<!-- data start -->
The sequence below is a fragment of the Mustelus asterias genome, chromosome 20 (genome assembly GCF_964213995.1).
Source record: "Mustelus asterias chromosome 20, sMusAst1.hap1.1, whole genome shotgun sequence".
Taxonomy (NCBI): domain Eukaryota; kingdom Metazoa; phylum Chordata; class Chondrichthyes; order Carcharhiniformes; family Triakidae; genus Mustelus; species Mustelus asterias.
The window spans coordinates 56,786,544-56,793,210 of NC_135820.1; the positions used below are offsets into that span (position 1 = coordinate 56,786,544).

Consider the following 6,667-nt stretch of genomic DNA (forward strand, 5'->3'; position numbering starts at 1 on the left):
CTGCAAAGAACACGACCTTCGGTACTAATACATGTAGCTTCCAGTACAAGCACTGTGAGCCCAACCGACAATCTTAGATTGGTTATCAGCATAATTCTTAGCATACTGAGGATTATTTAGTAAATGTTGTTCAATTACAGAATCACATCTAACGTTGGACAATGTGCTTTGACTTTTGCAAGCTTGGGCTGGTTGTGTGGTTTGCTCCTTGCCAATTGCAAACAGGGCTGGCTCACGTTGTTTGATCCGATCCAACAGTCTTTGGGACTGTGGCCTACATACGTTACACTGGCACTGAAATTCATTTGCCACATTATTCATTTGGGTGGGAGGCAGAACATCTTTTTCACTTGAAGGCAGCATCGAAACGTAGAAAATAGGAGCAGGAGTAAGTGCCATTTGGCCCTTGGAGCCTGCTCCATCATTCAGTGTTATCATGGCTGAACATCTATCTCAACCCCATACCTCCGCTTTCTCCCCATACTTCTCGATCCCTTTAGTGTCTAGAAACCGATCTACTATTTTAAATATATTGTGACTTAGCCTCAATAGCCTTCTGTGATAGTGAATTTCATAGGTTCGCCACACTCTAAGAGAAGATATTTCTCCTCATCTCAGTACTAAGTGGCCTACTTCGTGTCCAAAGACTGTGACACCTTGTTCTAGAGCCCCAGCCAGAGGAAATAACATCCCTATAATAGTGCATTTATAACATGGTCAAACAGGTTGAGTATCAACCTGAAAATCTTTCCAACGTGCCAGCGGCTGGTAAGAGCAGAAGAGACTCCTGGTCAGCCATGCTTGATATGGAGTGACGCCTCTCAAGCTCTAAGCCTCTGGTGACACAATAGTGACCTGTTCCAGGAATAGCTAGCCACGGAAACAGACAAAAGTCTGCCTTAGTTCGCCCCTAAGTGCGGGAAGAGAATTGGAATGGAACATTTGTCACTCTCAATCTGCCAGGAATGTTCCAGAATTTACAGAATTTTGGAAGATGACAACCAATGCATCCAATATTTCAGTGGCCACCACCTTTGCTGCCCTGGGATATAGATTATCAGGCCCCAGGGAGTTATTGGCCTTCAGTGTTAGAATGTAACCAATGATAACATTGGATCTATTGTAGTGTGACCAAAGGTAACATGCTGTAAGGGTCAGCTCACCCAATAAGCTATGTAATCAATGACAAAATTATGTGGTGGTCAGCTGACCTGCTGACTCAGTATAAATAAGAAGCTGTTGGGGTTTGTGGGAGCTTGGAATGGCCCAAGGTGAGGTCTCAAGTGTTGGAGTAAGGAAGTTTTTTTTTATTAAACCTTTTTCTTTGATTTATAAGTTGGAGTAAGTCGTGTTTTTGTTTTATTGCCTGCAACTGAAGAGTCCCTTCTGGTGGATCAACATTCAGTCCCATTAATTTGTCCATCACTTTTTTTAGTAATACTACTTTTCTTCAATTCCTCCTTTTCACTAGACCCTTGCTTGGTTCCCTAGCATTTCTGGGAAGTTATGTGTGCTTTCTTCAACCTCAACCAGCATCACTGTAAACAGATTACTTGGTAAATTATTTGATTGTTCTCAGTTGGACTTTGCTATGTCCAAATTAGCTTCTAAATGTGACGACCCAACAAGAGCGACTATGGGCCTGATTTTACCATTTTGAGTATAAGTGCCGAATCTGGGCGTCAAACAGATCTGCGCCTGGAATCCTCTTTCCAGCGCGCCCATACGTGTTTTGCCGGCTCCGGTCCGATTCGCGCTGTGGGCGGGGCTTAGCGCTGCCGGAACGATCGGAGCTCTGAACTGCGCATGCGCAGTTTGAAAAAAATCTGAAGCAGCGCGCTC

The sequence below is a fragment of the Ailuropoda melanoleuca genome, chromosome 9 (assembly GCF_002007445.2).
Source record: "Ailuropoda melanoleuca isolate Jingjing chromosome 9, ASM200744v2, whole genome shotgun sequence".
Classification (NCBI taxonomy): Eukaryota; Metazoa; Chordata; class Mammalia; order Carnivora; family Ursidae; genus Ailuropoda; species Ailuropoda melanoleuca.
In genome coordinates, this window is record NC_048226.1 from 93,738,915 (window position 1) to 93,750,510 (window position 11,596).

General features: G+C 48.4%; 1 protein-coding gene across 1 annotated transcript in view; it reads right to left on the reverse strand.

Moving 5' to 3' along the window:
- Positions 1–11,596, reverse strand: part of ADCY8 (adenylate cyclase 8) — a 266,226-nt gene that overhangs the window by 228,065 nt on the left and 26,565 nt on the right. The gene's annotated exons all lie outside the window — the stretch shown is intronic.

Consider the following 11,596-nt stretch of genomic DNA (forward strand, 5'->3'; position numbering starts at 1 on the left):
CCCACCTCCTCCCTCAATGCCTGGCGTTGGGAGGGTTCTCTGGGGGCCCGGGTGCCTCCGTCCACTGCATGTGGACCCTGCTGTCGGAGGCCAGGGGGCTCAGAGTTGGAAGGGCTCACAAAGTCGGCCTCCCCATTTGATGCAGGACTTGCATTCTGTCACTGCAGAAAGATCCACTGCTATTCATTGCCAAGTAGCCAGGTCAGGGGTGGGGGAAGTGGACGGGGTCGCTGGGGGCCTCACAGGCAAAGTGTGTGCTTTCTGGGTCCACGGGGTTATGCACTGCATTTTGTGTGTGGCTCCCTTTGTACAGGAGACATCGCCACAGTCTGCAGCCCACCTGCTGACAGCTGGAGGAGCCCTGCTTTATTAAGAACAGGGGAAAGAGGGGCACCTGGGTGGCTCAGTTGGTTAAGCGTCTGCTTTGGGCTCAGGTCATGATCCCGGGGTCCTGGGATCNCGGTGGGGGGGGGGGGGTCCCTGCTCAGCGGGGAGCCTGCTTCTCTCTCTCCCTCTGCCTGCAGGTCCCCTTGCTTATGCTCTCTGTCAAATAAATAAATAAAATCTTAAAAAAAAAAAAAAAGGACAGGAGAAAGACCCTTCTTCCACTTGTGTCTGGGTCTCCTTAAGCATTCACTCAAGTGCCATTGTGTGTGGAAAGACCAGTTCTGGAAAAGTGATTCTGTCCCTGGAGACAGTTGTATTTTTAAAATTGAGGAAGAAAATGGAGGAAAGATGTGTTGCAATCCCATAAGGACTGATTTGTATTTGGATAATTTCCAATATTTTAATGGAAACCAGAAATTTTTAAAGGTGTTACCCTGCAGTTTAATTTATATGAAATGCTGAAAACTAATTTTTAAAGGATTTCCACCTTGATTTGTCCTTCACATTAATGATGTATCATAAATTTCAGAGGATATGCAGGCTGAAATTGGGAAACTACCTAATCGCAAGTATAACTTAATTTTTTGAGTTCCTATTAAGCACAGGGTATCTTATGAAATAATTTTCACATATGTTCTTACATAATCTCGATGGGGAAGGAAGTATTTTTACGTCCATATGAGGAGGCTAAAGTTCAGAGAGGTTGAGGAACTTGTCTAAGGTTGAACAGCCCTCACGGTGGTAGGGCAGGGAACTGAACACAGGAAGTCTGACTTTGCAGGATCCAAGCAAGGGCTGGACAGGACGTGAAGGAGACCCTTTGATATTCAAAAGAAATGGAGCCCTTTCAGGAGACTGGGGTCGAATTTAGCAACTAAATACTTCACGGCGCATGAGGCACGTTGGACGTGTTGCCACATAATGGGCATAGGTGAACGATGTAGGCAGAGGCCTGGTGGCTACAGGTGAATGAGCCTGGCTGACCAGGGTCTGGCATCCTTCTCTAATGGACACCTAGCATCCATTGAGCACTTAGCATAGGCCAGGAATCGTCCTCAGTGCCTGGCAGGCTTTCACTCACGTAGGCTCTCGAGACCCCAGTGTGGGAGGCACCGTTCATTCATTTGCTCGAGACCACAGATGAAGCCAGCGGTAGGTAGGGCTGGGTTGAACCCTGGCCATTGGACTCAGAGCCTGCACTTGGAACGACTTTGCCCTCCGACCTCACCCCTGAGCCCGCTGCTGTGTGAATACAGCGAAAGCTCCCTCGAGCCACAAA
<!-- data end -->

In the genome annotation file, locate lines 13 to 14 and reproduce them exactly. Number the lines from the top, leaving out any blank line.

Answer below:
- Positions 1–11,596, reverse strand: part of ADCY8 (adenylate cyclase 8) — a 266,226-nt gene that overhangs the window by 228,065 nt on the left and 26,565 nt on the right. The gene's annotated exons all lie outside the window — the stretch shown is intronic.

Consider the following 11,596-nt stretch of genomic DNA (forward strand, 5'->3'; position numbering starts at 1 on the left):